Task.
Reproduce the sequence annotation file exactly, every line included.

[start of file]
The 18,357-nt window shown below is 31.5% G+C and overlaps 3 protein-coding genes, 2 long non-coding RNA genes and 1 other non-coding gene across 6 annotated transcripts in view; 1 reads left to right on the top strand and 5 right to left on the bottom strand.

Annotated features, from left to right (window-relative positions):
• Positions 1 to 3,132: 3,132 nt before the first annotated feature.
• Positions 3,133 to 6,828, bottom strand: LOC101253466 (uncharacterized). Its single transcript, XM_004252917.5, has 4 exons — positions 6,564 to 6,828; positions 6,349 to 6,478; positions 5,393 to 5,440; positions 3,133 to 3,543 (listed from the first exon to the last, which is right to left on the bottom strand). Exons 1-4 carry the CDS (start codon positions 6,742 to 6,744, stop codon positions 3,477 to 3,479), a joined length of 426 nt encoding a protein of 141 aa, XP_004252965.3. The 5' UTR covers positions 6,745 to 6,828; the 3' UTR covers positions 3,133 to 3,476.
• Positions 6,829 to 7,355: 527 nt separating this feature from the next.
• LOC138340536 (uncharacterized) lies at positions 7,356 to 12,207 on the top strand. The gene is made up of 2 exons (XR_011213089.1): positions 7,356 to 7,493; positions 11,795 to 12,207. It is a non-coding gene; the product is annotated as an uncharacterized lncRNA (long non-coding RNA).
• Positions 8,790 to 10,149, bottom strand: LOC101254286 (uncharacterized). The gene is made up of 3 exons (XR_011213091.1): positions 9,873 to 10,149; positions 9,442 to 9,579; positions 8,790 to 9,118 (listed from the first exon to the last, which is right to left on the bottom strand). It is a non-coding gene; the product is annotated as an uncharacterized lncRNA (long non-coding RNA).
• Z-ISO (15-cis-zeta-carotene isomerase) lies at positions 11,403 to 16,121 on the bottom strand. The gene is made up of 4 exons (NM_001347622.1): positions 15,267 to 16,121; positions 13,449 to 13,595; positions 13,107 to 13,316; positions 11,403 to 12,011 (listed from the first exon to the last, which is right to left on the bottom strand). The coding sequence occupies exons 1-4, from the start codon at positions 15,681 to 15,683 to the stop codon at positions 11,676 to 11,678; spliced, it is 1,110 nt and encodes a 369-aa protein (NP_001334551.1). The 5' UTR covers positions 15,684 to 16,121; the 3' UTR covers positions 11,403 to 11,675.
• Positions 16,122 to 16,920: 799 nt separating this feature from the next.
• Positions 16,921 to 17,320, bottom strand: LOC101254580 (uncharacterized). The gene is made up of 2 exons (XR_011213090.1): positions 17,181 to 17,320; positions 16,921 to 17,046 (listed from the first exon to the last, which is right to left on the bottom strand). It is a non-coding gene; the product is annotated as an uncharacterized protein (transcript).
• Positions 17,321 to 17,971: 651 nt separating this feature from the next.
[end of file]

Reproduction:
The 18,357-nt window shown below is 31.5% G+C and overlaps 3 protein-coding genes, 2 long non-coding RNA genes and 1 other non-coding gene across 6 annotated transcripts in view; 1 reads left to right on the top strand and 5 right to left on the bottom strand.

Annotated features, from left to right (window-relative positions):
• Positions 1 to 3,132: 3,132 nt before the first annotated feature.
• Positions 3,133 to 6,828, bottom strand: LOC101253466 (uncharacterized). Its single transcript, XM_004252917.5, has 4 exons — positions 6,564 to 6,828; positions 6,349 to 6,478; positions 5,393 to 5,440; positions 3,133 to 3,543 (listed from the first exon to the last, which is right to left on the bottom strand). Exons 1-4 carry the CDS (start codon positions 6,742 to 6,744, stop codon positions 3,477 to 3,479), a joined length of 426 nt encoding a protein of 141 aa, XP_004252965.3. The 5' UTR covers positions 6,745 to 6,828; the 3' UTR covers positions 3,133 to 3,476.
• Positions 6,829 to 7,355: 527 nt separating this feature from the next.
• LOC138340536 (uncharacterized) lies at positions 7,356 to 12,207 on the top strand. The gene is made up of 2 exons (XR_011213089.1): positions 7,356 to 7,493; positions 11,795 to 12,207. It is a non-coding gene; the product is annotated as an uncharacterized lncRNA (long non-coding RNA).
• Positions 8,790 to 10,149, bottom strand: LOC101254286 (uncharacterized). The gene is made up of 3 exons (XR_011213091.1): positions 9,873 to 10,149; positions 9,442 to 9,579; positions 8,790 to 9,118 (listed from the first exon to the last, which is right to left on the bottom strand). It is a non-coding gene; the product is annotated as an uncharacterized lncRNA (long non-coding RNA).
• Z-ISO (15-cis-zeta-carotene isomerase) lies at positions 11,403 to 16,121 on the bottom strand. The gene is made up of 4 exons (NM_001347622.1): positions 15,267 to 16,121; positions 13,449 to 13,595; positions 13,107 to 13,316; positions 11,403 to 12,011 (listed from the first exon to the last, which is right to left on the bottom strand). The coding sequence occupies exons 1-4, from the start codon at positions 15,681 to 15,683 to the stop codon at positions 11,676 to 11,678; spliced, it is 1,110 nt and encodes a 369-aa protein (NP_001334551.1). The 5' UTR covers positions 15,684 to 16,121; the 3' UTR covers positions 11,403 to 11,675.
• Positions 16,122 to 16,920: 799 nt separating this feature from the next.
• Positions 16,921 to 17,320, bottom strand: LOC101254580 (uncharacterized). The gene is made up of 2 exons (XR_011213090.1): positions 17,181 to 17,320; positions 16,921 to 17,046 (listed from the first exon to the last, which is right to left on the bottom strand). It is a non-coding gene; the product is annotated as an uncharacterized protein (transcript).
• Positions 17,321 to 17,971: 651 nt separating this feature from the next.